Plus, many students wear their masks improperly, and that might put into question how effective a school mask requirement really is, she said.

Dr. Heidi Kistler, a mother and a physician with Penn Medicine Lancaster General Health, believes in the efficacy of masks. She’s seen it firsthand at the hospitals in which she works, where masked doctors rarely, if ever, get sick from their patients. With that in mind, she said requiring masks in schools is the best way to protect children, especially those who are not yet eligible for vaccination, and to preserve in-person learning, she said.

“I view masking as their best hope of having a somewhat normal school year in person,” said Kistler, a 45-year-old mother from East Hempfield Township. “And I was frustrated that that was not being required of everyone.”

Knowing her two daughters will now have an extra layer of protection gives Ephrata mom Suzy Wurtz a huge sense of relief.

Like Kistler, Wurtz said she’s been lobbying for her school board to require masks, but a requirement never came.

“It takes a lot of guts to do the right thing when there are incredibly passionate, angry people,” Wurtz, 33, said of the governor, adding that Lancaster County leaders “didn’t step up to protect our economy, to protect our schools.”

Many teachers, too, approve of Wolf’s announcement.

“The only way to protect unvaccinated children from this disease is by wearing masks,” Conestoga Valley Education Association President Tara Flick said.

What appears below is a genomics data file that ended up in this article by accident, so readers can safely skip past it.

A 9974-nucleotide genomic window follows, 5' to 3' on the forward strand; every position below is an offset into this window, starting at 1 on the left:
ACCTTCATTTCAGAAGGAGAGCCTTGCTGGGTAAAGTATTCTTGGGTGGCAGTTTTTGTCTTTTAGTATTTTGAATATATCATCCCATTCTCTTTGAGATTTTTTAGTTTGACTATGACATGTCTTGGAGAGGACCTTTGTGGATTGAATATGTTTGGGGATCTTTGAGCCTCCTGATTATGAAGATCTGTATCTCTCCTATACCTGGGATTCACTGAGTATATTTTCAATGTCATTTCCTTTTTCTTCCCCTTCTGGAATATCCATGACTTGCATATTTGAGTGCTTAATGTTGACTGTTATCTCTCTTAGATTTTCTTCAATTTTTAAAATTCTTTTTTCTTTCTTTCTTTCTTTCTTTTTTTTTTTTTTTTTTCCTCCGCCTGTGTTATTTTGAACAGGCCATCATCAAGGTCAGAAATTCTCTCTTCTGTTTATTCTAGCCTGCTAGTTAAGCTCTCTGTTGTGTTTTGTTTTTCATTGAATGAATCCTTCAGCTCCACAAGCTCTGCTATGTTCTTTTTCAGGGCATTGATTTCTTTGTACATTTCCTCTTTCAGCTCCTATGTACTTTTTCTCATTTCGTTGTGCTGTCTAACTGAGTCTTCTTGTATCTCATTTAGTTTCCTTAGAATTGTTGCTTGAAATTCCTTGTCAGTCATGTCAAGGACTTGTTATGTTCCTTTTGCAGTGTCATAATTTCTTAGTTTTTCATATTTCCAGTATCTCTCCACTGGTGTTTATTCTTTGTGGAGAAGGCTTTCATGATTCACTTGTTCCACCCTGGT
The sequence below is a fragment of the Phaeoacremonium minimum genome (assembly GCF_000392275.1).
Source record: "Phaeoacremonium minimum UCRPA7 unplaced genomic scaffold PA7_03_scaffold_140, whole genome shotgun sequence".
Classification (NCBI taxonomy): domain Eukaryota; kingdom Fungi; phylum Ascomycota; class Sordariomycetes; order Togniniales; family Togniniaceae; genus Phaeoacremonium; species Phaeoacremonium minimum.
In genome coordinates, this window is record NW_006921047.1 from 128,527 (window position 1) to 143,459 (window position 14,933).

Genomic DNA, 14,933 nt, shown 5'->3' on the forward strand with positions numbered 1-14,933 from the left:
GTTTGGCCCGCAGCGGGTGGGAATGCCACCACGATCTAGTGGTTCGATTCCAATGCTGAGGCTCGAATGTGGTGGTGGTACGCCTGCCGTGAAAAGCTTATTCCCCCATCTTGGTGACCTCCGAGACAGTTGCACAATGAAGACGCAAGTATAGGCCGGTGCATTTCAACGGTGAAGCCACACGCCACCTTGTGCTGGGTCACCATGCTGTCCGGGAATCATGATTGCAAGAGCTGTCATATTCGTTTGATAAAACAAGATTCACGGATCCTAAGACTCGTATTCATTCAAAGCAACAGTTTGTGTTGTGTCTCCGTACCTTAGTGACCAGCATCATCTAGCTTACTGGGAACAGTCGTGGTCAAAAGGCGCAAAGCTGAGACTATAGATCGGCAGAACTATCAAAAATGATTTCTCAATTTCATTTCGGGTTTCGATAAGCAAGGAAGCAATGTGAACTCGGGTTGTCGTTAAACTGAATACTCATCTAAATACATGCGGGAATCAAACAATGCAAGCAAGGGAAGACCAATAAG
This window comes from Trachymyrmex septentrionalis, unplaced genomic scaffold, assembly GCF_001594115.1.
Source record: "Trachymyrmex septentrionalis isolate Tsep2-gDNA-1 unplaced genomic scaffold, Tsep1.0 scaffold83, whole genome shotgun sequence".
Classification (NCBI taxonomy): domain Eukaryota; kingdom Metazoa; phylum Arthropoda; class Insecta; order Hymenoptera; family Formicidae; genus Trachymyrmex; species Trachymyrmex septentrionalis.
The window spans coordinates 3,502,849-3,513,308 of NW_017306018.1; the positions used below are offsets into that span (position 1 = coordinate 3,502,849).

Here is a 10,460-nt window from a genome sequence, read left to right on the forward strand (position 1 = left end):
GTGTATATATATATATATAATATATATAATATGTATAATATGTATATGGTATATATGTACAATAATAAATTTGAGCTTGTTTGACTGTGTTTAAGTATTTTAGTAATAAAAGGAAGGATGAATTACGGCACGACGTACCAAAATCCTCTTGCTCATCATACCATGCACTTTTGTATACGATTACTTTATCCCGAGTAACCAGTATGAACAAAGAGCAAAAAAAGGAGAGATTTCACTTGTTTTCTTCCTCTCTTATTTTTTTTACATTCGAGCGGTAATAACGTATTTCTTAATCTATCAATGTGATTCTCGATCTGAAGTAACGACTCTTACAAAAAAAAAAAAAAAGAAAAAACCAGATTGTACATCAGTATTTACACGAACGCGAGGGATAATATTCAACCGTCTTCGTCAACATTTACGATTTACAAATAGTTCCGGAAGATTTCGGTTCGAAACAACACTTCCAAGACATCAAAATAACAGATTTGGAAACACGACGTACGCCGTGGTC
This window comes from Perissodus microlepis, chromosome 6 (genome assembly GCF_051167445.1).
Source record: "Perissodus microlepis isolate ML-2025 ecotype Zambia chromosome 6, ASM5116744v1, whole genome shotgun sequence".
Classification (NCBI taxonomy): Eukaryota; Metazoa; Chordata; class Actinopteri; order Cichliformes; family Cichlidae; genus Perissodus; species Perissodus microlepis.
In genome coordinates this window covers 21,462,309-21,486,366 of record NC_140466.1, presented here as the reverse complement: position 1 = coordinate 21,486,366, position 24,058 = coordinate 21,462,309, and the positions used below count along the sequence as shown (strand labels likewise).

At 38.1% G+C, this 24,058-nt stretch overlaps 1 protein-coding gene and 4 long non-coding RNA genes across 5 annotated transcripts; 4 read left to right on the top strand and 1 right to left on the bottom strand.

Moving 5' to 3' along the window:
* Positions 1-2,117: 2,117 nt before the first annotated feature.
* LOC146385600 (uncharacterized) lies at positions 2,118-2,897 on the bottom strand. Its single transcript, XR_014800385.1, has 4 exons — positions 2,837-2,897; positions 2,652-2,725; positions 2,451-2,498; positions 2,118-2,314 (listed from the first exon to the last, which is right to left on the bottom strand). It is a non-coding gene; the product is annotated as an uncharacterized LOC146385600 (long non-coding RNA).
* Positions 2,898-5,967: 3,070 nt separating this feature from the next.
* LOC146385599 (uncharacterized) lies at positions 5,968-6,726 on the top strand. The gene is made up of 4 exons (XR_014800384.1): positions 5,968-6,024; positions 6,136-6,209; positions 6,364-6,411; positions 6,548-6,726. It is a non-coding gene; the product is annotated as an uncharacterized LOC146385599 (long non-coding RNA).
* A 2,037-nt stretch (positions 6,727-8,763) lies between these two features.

Flick urged the community to put their differences aside and support the mandate.

“If you think it’s about freedom of choice, please remember that this choice can directly and tragically affect someone else’s life,” she said. “Let’s work together to put an end to this pandemic.”

Awkward timing

The timing of the governor’s announcement — less than two weeks since the first Lancaster County schools started the school year — wasn’t ideal for some. Wolf on Tuesday admitted that a mandate could have come sooner.

Up until Tuesday, Wolf claimed a mask mandate was not coming, insisting local control would remain in place. Last week, he asked legislative leaders to return to Harrisburg and pass a school mask mandate, a request that was swiftly rejected by Republican leadership.

“Certainly this being our second day of school, we would’ve liked different timing on this announcement,” Ephrata Area School District Superintendent Brian Troop said.

Troop said he doesn’t see the district having much of a choice in abiding by the order.

Before the order, Columbia, Lancaster and Manheim Township school districts were the only ones in the county to require masks, as the Centers for Disease Control and Prevention, the American Academy of Pediatrics and Penn Medicine Lancaster General Health recommended.

School board meetings got heated, at times, over the summer. If the governor made this announcement earlier, perhaps that could have been avoided.

“Of course while it could’ve been helpful to have a mandate sooner, I still think it was healthy for our school district to debate the topic,” Manheim Township school board President Nikki Rivera said.

What to Read Next